The Good Soldiers (Paperback)
A BEST BOOK OF THE YEAR FOR:
"THE NEW YORK TIMES"
"THE BOSTON GLOBE"
"THE KANSAS CITY STAR"
"THE PLAIN DEALER" (CLEVELAND)
"THE CHRISTIAN SCIENCE MONITOR"
WINNER OF THE HELEN BERNSTEIN BOOK AWARD FOR EXCELLENCE IN JOURNALISM
It was the last-chance moment of the war. In January 2007, President George W. Bush announced a new strategy for Iraq. It became known as "the surge." Among those called to carry it out were the young, optimistic army infantry soldiers of the 2-16, the battalion nicknamed the Rangers. About to head to a vicious area of Baghdad, they decided the difference would be them.
Fifteen months later, the soldiers returned home forever changed. The chronicle of their tour is gripping, devastating, and deeply illuminating for anyone with an interest in human conflict. With "The" "Good Soldiers," Pulitzer Prize-winning "r"eporter David Finkel has produced an eternal story not just of the Iraq War, but of all wars, for all time.
About the Author
David Finkel is a senior writer-in-residence at the Center for a New American Security and the national enterprise editor at "The Washington" "Post." He is the recipient of the MacArther "Genius" Fellowship. Finkel won the Pulitzer Prize for explanatory reporting in 2006 for a series of stories about U.S.-funded democracy efforts in Yemen. He lives in Silver Spring, Maryland, with his wife and two daughters.
“Finkel has made art out of a defining moment in history. You will be able to take this book down from the shelf years from now and say: 'This is what happened. This is what it felt like.'” —Doug Stanton, The New York Times Book Review
“Let me be direct. The Good Soldiers by David Finkel is the most honest, most painful, and most brilliantly rendered account of modern war I’ve ever read. I got no exercise at all the day I gulped down its 284 riveting pages.” —Daniel Okrent, Fortune
“Over and over, I cried. I endured nightmares. I have read hundreds of books about war and almost two dozen books about the U.S. invasions of Afghanistan and Iraq. Most of them affected me. But none has affected me as deeply as The Good Soldiers.” —Steve Weinberg, The Kansas City Star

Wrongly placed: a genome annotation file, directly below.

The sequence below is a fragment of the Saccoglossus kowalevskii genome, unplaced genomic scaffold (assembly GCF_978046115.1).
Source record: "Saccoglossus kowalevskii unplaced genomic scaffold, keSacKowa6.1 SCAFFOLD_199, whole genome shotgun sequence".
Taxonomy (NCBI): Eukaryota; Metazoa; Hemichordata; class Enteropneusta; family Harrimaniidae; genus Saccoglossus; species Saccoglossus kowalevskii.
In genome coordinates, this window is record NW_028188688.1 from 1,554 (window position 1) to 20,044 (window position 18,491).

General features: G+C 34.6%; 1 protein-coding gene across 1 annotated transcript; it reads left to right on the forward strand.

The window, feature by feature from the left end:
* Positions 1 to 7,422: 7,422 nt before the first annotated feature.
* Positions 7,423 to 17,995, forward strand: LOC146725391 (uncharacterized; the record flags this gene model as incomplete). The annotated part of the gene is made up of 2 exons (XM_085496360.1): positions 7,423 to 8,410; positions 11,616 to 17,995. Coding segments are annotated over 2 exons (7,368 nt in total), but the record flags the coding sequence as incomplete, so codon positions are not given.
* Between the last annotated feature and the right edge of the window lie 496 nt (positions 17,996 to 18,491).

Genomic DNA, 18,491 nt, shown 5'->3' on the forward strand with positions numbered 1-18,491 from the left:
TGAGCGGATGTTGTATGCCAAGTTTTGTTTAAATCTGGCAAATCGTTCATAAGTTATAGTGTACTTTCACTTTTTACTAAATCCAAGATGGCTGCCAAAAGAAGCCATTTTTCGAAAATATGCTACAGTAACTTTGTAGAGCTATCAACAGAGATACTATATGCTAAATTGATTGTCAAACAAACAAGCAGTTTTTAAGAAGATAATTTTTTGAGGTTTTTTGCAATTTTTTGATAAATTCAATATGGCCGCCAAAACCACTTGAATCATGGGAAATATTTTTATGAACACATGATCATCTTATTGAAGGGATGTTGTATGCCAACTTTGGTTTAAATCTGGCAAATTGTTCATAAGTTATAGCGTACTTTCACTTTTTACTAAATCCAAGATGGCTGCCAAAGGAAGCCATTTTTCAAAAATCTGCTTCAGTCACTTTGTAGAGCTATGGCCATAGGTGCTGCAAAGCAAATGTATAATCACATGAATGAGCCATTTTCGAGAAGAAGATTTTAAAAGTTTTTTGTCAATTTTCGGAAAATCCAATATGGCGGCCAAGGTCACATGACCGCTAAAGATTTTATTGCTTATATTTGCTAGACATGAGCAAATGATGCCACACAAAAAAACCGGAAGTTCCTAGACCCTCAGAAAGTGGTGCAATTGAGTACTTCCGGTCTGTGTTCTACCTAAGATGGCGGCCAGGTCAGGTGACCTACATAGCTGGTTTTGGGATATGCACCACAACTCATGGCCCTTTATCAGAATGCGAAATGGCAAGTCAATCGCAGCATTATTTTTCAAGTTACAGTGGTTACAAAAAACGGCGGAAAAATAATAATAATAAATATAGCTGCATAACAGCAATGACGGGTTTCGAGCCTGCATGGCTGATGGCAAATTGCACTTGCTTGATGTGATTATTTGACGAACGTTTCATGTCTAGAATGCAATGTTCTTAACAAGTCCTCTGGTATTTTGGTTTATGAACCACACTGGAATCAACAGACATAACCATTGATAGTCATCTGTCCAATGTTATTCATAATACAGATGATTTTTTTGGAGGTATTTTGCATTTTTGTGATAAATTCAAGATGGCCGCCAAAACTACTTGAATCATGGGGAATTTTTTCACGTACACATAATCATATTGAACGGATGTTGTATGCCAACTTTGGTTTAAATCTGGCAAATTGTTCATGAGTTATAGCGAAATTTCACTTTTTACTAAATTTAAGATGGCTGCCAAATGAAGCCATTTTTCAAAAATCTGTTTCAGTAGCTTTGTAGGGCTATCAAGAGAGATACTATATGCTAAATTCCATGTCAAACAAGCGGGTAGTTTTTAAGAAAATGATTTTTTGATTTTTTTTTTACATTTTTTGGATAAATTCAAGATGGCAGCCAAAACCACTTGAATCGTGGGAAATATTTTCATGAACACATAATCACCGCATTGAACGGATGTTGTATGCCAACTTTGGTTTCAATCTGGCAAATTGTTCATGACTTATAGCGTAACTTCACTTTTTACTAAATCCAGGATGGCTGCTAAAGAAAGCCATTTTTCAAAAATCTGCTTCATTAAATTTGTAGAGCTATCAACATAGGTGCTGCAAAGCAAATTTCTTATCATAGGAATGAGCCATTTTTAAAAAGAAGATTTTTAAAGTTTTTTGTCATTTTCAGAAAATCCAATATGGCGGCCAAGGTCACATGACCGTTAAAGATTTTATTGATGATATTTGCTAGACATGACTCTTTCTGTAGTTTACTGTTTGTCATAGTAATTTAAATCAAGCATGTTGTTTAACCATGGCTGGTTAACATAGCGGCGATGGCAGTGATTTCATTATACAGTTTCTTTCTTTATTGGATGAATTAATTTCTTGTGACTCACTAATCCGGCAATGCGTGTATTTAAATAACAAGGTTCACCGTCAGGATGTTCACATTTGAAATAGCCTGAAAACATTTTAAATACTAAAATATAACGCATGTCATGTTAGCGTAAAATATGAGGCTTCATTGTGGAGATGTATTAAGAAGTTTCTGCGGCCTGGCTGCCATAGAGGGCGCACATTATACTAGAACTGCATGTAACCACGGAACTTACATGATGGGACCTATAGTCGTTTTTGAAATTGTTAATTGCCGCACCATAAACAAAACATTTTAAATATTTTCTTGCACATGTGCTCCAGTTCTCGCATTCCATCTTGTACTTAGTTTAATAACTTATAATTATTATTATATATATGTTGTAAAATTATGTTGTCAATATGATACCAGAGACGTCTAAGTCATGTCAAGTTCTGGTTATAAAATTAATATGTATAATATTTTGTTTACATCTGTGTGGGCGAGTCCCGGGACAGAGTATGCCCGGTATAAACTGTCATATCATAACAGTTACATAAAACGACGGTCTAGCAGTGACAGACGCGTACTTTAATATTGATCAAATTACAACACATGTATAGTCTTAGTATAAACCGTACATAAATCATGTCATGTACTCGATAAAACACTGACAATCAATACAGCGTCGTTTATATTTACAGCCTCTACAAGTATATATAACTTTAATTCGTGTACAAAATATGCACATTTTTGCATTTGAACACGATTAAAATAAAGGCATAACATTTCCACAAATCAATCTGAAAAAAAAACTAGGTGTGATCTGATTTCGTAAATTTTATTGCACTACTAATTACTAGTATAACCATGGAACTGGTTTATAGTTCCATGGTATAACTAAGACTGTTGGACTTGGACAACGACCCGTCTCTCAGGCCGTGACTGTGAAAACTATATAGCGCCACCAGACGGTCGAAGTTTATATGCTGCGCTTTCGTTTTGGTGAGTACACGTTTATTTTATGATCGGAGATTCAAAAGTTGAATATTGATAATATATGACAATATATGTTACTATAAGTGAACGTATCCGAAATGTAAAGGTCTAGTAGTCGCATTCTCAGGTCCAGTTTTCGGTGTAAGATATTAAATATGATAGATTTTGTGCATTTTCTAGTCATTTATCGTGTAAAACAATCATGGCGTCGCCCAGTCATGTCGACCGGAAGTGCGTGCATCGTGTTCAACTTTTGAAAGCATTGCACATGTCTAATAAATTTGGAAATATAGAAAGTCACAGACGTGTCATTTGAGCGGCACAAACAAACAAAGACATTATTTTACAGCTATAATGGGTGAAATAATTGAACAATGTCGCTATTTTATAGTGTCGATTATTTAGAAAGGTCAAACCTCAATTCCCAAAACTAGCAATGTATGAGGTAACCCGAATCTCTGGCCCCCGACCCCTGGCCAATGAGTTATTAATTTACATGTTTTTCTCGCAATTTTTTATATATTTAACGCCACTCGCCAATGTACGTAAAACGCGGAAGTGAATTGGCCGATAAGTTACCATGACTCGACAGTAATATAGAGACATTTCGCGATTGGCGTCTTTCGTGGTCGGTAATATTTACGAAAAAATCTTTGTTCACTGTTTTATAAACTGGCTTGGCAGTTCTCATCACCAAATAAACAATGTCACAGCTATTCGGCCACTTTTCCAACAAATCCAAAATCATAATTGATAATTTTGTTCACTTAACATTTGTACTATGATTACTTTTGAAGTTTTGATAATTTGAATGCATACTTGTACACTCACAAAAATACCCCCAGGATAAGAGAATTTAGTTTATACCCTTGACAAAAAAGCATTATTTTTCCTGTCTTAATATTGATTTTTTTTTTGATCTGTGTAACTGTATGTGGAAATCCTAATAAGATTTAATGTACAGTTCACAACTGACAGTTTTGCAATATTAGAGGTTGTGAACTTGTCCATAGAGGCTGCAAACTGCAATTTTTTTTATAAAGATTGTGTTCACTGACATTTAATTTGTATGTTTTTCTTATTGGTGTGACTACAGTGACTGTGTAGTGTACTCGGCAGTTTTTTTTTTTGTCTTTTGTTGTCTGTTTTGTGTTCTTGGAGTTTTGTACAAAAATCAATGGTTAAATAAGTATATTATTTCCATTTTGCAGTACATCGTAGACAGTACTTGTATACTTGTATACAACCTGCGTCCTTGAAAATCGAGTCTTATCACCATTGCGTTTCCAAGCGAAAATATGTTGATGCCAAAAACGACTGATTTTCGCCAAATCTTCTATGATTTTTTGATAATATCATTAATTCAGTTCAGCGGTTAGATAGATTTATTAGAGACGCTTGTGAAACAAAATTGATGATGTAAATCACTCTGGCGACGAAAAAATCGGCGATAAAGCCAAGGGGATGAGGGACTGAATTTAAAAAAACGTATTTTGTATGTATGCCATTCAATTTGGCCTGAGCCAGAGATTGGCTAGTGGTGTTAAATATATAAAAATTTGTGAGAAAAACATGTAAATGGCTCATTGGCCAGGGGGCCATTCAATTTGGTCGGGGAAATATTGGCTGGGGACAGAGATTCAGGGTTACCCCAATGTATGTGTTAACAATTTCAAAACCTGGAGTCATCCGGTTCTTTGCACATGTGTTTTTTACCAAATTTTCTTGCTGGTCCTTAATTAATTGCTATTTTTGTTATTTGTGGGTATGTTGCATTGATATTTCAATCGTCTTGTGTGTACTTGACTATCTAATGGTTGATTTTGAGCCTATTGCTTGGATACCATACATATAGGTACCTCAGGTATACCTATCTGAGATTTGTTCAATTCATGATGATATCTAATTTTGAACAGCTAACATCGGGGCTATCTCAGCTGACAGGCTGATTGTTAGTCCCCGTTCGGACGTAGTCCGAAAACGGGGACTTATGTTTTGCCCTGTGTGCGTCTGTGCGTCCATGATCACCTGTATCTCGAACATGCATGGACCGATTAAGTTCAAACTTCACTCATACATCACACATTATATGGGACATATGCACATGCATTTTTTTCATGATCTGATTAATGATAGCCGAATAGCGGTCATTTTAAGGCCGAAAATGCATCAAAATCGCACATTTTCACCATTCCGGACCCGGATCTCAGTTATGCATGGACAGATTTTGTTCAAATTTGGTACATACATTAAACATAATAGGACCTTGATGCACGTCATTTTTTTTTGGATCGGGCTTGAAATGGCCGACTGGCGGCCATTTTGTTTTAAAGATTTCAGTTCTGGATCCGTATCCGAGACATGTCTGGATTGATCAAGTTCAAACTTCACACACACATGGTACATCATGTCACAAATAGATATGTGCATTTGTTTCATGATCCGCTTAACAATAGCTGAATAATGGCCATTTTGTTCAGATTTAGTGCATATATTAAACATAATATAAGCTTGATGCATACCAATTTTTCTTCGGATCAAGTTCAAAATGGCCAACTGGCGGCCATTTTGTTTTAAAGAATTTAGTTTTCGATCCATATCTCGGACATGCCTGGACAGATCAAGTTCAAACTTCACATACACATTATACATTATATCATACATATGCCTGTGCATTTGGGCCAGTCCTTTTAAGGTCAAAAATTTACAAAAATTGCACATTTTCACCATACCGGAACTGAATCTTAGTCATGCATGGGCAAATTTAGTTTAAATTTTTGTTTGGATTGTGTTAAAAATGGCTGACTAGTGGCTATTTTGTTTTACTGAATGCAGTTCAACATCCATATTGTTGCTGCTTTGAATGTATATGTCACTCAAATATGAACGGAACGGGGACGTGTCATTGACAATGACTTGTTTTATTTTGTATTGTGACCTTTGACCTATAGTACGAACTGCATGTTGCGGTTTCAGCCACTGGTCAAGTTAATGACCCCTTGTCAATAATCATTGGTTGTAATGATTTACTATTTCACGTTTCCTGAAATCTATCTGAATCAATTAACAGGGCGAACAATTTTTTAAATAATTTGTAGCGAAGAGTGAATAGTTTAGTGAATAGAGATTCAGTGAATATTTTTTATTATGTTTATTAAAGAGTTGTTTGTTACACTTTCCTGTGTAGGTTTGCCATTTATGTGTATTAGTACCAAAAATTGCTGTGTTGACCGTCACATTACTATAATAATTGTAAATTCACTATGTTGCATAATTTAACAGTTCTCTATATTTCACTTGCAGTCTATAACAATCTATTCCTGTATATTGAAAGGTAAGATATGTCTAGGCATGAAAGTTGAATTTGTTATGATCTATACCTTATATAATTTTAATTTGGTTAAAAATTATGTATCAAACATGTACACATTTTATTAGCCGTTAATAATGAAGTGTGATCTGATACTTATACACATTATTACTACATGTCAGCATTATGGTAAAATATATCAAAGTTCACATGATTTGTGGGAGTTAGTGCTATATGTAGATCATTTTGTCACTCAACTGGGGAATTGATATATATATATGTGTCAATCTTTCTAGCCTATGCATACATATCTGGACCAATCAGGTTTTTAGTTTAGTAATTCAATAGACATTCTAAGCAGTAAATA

“A whole generation of these men will (God willing) be coming home, and The Good Soldiers is as good a guide as I can imagine to who they'll be when they get here.” —Devin Friedman, GQ
“[A] new classic . . . the reader cannot get enough . . . As a compelling read, The Good Soldiers is all good.” —J. Ford Huffman, Military Times
“David Finkel has written the most unforgettable book of the Iraq War, a masterpiece that will far outlast the fighting.” —David Maraniss, author of They Marched into Sunlight
“From a Pulitzer Prize-winning writer at the height of his powers comes an incandescent and profoundly moving book: powerful, intense, enraging. This may be the best book on war since the Iliad.” —Geraldine Brooks, author of People of the Book and March
“This is the best account I have read of the life of one unit in the Iraq War. It is closely observed, carefully recorded, and beautifully written. David Finkel doesn’t just take you into the lives of our soldiers, he takes you deep into their nightmares.” —Thomas E. Ricks, author of Fiasco and The Gamble
“Brilliant, heartbreaking, deeply true. The Good Soldiers offers the most intimate view of life and death in a twenty-first-century combat unit I have ever read. Unsparing, unflinching, and, at times, unbearable.” —Rick Atkinson, author of An Army at Dawn and The Day of Battle“This is the finest book yet written on the platoon-level combat of the Iraq war . . . Unforgettable—raw, moving, and rendered with literary control . . . No one who reads this book will soon forget its imagery, words, or characters.” —Steve Coll, author of Ghost Wars
"Vivid and moving . . .Finkel’s keen firsthand reportage, its grit and impact only heightened by the literary polish of his prose, gives us one of the best accounts yet of the American experience in Iraq." —Publishers Weekly, starred review
"A superb account of the burdens soldiers bear." —Kirkus Reviews, starred review